If you heard of Johnny Cash in Arkansas than you know he lived in the Dyess Colony Resettlement Area but did you know there are more resettlement area’s in Arkansas?
Resettlement areas were setup under Franklin Delano Roosevelt’s New Deal and was administrated by the Works Progress Administration and the Federal Emergency Relief Administration.
They were designed to help those whose lives were devastated by the natural and economic disasters of the Great Depression. In Arkansas, the flood of 1927 was followed by a severe drought and many families were left with nearly nothing. Resettlement areas were established to promote a self-sustaining community consisting of independent farms that provided educational, agricultural and commercial support facilities.
My father-in-law, Hubert Skillern, lived in one such colony near Scott, Arkansas in the late 1930’s and early 1940’s. He was in his mid-teens at the time and helped his parents farm the land as well as attended school. He loved the time they spent in Scott and loved talking about it.
Eavy Jane Waymack Skillern and Max Elmo Skillern
I’ve been trying to do research into the Jones Colony Resettlement Area in Lonoke County but so far I haven’t found out very much information. Buddy Raines, a longtime friend of Hubert, lived down Jones Colony Road (now Johnson Road) from the Skillern’s and his parents were also farmers in the colony. When I talked to Mr. Raines the other day he referred to the resettlement as the “Toltec Community.” An internet search calls it the Lonoke Colony. No matter what it is called I’m not finding any information at all.
If you have any information, stories or historical photos from the Jones Colony/Toltec Community/Lonoke Colony between Scott and Keo, Arkansas please feel free to email me!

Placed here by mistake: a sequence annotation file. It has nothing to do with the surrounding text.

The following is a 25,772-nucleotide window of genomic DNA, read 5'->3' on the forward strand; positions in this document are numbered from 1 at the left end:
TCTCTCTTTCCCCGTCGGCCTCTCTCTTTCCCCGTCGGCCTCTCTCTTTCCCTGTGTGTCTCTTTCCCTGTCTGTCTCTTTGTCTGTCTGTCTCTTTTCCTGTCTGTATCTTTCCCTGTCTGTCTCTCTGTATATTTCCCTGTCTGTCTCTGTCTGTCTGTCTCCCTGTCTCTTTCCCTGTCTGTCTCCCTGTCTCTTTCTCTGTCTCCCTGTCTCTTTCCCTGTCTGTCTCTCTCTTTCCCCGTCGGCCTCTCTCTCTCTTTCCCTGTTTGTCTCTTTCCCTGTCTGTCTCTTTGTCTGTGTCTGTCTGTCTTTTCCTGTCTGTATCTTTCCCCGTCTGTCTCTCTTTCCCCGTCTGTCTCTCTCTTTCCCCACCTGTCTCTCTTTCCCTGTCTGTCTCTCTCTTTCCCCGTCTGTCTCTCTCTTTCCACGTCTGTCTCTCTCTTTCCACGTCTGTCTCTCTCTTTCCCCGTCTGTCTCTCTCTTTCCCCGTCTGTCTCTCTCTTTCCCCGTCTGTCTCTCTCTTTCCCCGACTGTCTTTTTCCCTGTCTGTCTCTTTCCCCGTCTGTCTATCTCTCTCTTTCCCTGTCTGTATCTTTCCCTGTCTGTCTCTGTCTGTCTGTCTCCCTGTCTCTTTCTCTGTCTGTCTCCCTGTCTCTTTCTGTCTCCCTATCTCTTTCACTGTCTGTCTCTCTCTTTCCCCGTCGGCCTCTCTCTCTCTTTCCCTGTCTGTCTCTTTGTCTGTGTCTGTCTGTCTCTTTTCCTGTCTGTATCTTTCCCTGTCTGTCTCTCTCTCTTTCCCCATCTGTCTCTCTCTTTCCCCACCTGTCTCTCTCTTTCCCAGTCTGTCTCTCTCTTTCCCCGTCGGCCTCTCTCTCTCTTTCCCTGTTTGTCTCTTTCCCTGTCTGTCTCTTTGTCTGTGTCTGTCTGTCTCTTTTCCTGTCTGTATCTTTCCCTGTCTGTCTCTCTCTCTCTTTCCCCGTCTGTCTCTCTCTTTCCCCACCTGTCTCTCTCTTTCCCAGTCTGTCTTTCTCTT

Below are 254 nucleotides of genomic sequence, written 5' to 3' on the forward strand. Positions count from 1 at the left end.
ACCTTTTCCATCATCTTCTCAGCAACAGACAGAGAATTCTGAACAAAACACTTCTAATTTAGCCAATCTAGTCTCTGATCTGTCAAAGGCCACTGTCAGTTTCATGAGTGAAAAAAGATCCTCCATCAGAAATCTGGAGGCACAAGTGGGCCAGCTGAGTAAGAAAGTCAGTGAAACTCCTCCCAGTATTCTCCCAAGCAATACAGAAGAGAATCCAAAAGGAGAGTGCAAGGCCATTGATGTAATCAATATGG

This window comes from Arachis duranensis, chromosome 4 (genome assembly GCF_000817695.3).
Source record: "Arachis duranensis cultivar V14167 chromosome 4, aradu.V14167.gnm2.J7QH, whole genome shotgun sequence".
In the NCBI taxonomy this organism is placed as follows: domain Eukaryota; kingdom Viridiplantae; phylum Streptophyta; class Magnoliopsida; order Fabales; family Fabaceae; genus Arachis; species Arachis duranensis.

There’s not much left of Finton Shaw’s Sculpture Garden near Conway, Arkansas. If you did not know it was there, you would pass on by thinking it was just another junk yard alongside the road. Among the tall grass and weeds are the remains of Mr. Shaw’s sculptures including one he was working on at the time of his death, in 2012, featuring Bill Clinton.
I took these pictures from across the highway and from the old driveway of Shaw’s property. I didn’t have any snake boots and I was not sure the current owners of the property really want anyone exploring. I left wishing I would have met the artist and seen the sculptures before his death.
For more information on Finton Shaw and his sculptures:
As I was leaving Conway yesterday I knew I had to find a place to pull over to stop and photograph the rising full moon. The wispy clouds were trailing across the face of the moon making the scene beautiful but yet a little creepy looking. The clouds and atmosphere made it hard to get a tack sharp image so I didn’t bother pulling out the tripod.
As I turned the car around to head back out on the highway, I saw that everything in the West was bathed in a very intense orange.
Thanks to Google Maps I have a new, and quicker, way to get to Scott, Arkansas from Cabot. I went to Scott yesterday to photograph the still smoldering remains of Cotham Mercantile.
Along this new route are several historic farms and at least one historic plantation. The biggest surprise was seeing an old sharecroppers house, so cool. It’s rare to find them standing, let alone one that is still in pretty decent shape. This one won’t be for long though with the metal roof sheets peeled back like they are.
One picture is taken with my Nikon and the other with my phone. Can you tell which one is which?
The waterfall at Davies Bridge on Petit Jean on Saturday was really moving after the last round of rain and storms that rolled through the area on Friday. It was the widest I’ve ever seen it. I wanted to get the classic shot of the falls taken from the middle of the creek through the bridge but the water was still too high. I probably would have put on the water shoes and waded into the creek if someone had been with me but I was alone.
I took two shots of the waterfall from the top of the bridge. One to stop the motion of the water and the other shot to blur the motion. Unfortunately the water was moving too hard and fast to get much of a smooth silky look without completely blowing out the highlights.